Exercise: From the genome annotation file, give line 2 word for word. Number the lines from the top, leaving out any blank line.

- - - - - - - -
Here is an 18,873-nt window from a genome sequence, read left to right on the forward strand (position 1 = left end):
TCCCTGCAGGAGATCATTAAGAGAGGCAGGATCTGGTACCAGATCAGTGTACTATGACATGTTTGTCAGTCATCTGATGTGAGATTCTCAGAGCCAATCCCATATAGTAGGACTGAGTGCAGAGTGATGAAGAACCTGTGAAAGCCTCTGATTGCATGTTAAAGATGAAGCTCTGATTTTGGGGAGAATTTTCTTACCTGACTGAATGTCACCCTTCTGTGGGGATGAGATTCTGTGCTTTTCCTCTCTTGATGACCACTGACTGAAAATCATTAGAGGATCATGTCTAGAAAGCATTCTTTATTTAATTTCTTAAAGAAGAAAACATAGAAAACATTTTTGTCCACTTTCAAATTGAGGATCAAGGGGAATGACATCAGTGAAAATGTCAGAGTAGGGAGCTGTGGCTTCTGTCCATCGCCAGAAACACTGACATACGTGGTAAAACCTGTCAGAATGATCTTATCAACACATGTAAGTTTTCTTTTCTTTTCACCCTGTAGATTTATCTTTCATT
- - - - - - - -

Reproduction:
TCCCTGCAGGAGATCATTAAGAGAGGCAGGATCTGGTACCAGATCAGTGTACTATGACATGTTTGTCAGTCATCTGATGTGAGATTCTCAGAGCCAATCCCATATAGTAGGACTGAGTGCAGAGTGATGAAGAACCTGTGAAAGCCTCTGATTGCATGTTAAAGATGAAGCTCTGATTTTGGGGAGAATTTTCTTACCTGACTGAATGTCACCCTTCTGTGGGGATGAGATTCTGTGCTTTTCCTCTCTTGATGACCACTGACTGAAAATCATTAGAGGATCATGTCTAGAAAGCATTCTTTATTTAATTTCTTAAAGAAGAAAACATAGAAAACATTTTTGTCCACTTTCAAATTGAGGATCAAGGGGAATGACATCAGTGAAAATGTCAGAGTAGGGAGCTGTGGCTTCTGTCCATCGCCAGAAACACTGACATACGTGGTAAAACCTGTCAGAATGATCTTATCAACACATGTAAGTTTTCTTTTCTTTTCACCCTGTAGATTTATCTTTCATT